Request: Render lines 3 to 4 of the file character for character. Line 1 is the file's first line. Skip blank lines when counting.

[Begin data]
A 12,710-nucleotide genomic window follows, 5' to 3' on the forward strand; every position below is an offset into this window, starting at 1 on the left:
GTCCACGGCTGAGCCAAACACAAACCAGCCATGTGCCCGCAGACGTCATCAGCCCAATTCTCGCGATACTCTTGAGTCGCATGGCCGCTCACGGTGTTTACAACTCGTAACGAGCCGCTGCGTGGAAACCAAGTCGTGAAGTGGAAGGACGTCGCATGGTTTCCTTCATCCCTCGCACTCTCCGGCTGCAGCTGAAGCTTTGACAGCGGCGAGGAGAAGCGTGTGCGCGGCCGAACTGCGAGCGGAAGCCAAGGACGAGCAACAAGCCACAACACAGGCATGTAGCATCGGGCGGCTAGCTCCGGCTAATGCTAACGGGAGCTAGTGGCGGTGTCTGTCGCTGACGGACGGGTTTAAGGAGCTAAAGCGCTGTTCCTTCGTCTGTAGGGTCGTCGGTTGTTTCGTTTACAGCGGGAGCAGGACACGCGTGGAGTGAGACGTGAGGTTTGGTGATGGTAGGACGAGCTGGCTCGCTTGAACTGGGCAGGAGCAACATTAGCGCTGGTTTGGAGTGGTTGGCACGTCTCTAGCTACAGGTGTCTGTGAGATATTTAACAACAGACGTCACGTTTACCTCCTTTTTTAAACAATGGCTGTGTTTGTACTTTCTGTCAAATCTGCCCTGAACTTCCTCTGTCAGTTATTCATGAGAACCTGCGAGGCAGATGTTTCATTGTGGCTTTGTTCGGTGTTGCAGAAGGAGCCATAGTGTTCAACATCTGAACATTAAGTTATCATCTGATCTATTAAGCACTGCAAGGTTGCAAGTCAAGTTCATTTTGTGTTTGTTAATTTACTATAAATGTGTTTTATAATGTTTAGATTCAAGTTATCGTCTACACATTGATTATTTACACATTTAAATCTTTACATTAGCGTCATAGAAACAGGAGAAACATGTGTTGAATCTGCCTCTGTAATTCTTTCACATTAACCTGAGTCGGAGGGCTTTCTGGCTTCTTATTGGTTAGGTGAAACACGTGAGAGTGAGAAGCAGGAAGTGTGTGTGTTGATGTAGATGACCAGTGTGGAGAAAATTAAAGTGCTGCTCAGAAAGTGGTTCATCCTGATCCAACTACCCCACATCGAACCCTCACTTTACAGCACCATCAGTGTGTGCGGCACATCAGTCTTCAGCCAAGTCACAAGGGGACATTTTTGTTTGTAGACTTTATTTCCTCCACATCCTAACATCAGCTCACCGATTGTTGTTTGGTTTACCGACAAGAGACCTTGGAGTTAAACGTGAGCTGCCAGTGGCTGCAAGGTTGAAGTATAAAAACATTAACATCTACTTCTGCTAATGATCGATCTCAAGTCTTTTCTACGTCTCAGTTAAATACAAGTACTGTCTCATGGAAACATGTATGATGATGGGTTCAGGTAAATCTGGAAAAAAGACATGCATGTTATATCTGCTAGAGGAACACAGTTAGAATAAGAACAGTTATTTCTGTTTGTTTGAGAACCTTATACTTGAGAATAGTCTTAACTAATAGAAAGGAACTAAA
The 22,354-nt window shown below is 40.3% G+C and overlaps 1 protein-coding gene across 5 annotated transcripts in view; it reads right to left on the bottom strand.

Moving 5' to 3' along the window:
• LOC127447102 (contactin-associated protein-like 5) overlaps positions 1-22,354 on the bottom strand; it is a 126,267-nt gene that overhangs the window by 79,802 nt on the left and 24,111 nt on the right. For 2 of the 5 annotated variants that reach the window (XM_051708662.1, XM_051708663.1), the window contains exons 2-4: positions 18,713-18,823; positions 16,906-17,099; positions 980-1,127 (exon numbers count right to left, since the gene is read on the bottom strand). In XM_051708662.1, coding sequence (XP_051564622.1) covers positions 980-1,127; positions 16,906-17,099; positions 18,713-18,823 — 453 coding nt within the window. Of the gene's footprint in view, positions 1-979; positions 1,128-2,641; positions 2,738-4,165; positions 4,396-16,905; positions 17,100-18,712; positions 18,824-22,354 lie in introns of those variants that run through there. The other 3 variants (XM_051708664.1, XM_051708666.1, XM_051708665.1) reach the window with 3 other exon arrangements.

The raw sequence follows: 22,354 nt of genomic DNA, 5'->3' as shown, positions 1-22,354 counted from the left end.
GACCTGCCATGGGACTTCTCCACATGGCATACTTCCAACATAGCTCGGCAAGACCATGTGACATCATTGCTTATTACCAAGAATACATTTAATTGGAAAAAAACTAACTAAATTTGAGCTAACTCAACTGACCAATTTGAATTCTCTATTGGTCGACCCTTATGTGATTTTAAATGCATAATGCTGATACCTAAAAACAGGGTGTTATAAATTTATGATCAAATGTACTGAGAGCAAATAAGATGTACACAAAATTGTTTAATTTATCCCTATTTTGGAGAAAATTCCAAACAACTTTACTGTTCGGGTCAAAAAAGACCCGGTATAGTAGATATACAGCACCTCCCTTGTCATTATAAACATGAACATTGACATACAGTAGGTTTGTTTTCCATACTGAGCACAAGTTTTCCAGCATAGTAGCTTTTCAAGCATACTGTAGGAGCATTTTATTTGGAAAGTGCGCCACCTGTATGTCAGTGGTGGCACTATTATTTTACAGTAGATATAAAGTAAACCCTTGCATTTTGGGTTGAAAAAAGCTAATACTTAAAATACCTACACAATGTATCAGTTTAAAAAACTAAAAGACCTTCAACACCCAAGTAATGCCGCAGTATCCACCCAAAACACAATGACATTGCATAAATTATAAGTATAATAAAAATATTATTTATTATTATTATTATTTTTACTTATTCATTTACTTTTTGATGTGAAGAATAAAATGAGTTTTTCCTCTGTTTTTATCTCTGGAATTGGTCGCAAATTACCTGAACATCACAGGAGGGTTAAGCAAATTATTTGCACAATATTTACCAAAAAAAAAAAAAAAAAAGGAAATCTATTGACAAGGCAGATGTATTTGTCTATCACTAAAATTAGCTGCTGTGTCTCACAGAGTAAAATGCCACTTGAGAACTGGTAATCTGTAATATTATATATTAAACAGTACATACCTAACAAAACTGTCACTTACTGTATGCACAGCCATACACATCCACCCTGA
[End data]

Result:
The 22,354-nt window shown below is 40.3% G+C and overlaps 1 protein-coding gene across 5 annotated transcripts in view; it reads right to left on the bottom strand.

Moving 5' to 3' along the window: